Comment by David G. — February 6, 2008 @ 12:50 pm

  2. I’ve reached volume 4 thus far, and haven’t seen too many familiar references, other than a handful of classic Brigham quotes. So for the most part, thus far, I haven’t seen a lot of material that was put into the BY manual.

    That’s a good question, I’ll look further into it and see how they compare.

    Comment by BHodges — February 6, 2008 @ 1:20 pm

  3. So far as I can tell everything in the Teachings of Brigham Young (the old church published book – not the priesthood manual) came from the JD.

    Comment by Clark — February 6, 2008 @ 1:22 pm

  4. David G., that is because the curriculum committee doesn’t cite the JD (same for the WW volume). The same transcripts are available from the DNews or from the LDS Archives, and they cite them.

    As to the accuracy (and history) of the JD, Ron Watt’s article in last Spring’s (large PDF) Utah Historical Quarterly is imperative reading. The stenographers would have the speaker review the long hand transcripts before publication.

    Comment by J. Stapley — February 6, 2008 @ 1:24 pm

  5. Clark: Yeah, the one edited by Widtsoe, right? And that’s still in print, as far as I know.

    J.: Thanks for the clarification on the citation issue.

    Comment by David G. — February 6, 2008 @ 1:26 pm

  6. When I was a missionary, I found myself excited to get home and read the JD because I thought it contained many marvelous points of doctrine similar to “the mysteries of the kingdom.” Today, while I still find myself reading the sermons (and have a set on my shelf), it is more of a study in intellectual history.

    Comment by Ben — February 6, 2008 @ 1:31 pm

  7. Thanks for the update, J. Stapely. I’ll check the article out. I have suspicions that the discourses were recorded pretty accurately, and perhaps this is one reason the Church has removed the disclaimer from for the time being.

    Along similar lines, the recent Joseph Smith manual doesn’t reference Teachings of the Prophet Joseph Smith; but prefers the HC references, among others, though there is overlap.

    One sermon in particular which has peaked my interest regarding its accuracy is one of the Adam/God sermons. Mark Peterson’s book on Adam references marginal notes taken by Charles Rich in his copy of the Journal of Discourses which clarify Pres. Young’s remarks. Peterson doesn’t actually quote Rich, though, he only says rich clarified the sermon because he was present when it was given. Rich’s copy of the JD is said to be in the Church Archives, so I plan on seeing what I can find out regarding that discourse.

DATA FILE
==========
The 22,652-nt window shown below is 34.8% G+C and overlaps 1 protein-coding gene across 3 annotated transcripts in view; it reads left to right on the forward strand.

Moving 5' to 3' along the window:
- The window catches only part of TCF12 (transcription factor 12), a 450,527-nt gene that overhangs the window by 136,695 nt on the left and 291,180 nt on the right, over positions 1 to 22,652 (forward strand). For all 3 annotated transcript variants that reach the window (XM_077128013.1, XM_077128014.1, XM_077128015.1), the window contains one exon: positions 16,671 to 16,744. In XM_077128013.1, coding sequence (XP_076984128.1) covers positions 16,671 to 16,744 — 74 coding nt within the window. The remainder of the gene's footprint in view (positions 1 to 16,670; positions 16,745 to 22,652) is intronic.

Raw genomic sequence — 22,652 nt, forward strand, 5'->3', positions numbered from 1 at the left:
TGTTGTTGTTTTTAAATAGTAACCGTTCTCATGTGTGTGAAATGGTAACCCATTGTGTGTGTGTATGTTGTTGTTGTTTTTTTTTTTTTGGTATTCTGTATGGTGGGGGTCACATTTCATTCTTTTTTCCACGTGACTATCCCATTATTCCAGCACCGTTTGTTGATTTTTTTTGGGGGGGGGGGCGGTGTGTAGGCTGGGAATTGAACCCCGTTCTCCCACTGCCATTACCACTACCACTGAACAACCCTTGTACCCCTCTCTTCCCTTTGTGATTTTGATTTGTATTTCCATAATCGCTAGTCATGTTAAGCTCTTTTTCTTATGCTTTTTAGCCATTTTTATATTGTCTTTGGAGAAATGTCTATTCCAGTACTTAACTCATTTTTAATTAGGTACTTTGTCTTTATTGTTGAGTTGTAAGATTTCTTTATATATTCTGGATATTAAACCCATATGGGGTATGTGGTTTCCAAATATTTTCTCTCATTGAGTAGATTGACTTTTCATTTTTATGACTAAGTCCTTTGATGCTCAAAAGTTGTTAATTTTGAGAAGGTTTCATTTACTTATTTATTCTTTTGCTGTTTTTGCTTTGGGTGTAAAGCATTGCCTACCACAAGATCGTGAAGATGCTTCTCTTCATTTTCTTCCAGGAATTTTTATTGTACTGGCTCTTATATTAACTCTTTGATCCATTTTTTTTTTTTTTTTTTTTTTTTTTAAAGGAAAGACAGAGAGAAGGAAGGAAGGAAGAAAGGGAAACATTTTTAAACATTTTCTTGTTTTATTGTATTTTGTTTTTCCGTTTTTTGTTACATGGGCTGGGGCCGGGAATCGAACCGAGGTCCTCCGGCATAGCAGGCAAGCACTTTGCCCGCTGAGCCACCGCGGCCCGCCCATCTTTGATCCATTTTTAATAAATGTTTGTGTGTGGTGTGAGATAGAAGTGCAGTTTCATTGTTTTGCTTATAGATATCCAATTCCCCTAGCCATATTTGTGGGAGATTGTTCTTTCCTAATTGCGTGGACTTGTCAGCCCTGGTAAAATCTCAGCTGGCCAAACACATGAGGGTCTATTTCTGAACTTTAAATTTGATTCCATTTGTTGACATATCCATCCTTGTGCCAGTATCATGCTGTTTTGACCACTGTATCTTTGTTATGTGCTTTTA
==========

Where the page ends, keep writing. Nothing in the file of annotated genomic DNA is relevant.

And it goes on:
Comment by BHodges — February 6, 2008 @ 1:35 pm

  8. Teachings of the Prophet Joseph Smith is an historical abomination. It isn’t just a reproduction of the HC (not that the HC is free of historiographical anomalies).

    Mark E. Peterson was grasping at straws.

    Comment by J. Stapley — February 6, 2008 @ 1:39 pm

  9. Come to think of it, Clark and David G., the BY manual references Widstoe’s DBY most often; though it claims to have selected portions from twenty-four sources.

    Comment by BHodges — February 6, 2008 @ 1:40 pm

  10. Exactly, J. Stape. I’d like to see Charles Rich’s copy of JD myself.

    Comment by BHodges — February 6, 2008 @ 1:40 pm

  11. I agree with the rest of you that JD are a fascinating relic of intellectual history and look forward to highlights. I also am not inclined to say that they are “inaccurate transcriptions” as much as they are relics of a different culture. My main problem is that I don’t get much fire in my belly about the Utah period.

    Comment by smb — February 6, 2008 @ 2:04 pm

  12. I should have been more clear; the larger accuracy issue, I believe, stems from the extemporaneous nature of the discourses. Hence, we’ll have a sermon with Brigham Young recounting an experience in the school of the prophets which slightly conflicts with accounts given closer to the actual event.

    Comment by BHodges — February 6, 2008 @ 2:11 pm

  13. It seems that the invocation of questions of accuracy regarding the JD is often motivated by modern distaste for the theological messiness and complexity of nineteenth-century Mormonism. In other words, if something “heretical” to modern eyes shows up, it must be a transcription error.